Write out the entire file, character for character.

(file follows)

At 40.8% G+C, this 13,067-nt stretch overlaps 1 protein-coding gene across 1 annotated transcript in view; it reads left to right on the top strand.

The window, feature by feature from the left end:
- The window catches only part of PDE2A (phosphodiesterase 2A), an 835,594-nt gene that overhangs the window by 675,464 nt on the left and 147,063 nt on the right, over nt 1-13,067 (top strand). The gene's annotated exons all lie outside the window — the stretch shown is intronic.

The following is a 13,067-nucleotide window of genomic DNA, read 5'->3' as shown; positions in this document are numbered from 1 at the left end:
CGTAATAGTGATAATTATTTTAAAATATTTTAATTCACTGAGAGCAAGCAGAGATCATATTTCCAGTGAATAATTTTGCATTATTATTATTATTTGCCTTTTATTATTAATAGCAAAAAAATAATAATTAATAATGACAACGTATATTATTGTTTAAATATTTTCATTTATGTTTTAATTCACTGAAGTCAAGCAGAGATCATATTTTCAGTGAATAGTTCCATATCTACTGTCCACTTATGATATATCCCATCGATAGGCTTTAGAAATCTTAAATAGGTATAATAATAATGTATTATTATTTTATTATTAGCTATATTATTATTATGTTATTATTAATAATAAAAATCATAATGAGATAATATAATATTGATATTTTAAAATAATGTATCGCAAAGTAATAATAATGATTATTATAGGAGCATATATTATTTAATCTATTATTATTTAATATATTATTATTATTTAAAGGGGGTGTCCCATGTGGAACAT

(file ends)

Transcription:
At 40.8% G+C, this 13,067-nt stretch overlaps 1 protein-coding gene across 1 annotated transcript in view; it reads left to right on the top strand.

The window, feature by feature from the left end:
- The window catches only part of PDE2A (phosphodiesterase 2A), an 835,594-nt gene that overhangs the window by 675,464 nt on the left and 147,063 nt on the right, over nt 1-13,067 (top strand). The gene's annotated exons all lie outside the window — the stretch shown is intronic.

The following is a 13,067-nucleotide window of genomic DNA, read 5'->3' as shown; positions in this document are numbered from 1 at the left end:
CGTAATAGTGATAATTATTTTAAAATATTTTAATTCACTGAGAGCAAGCAGAGATCATATTTCCAGTGAATAATTTTGCATTATTATTATTATTTGCCTTTTATTATTAATAGCAAAAAAATAATAATTAATAATGACAACGTATATTATTGTTTAAATATTTTCATTTATGTTTTAATTCACTGAAGTCAAGCAGAGATCATATTTTCAGTGAATAGTTCCATATCTACTGTCCACTTATGATATATCCCATCGATAGGCTTTAGAAATCTTAAATAGGTATAATAATAATGTATTATTATTTTATTATTAGCTATATTATTATTATGTTATTATTAATAATAAAAATCATAATGAGATAATATAATATTGATATTTTAAAATAATGTATCGCAAAGTAATAATAATGATTATTATAGGAGCATATATTATTTAATCTATTATTATTTAATATATTATTATTATTTAAAGGGGGTGTCCCATGTGGAACAT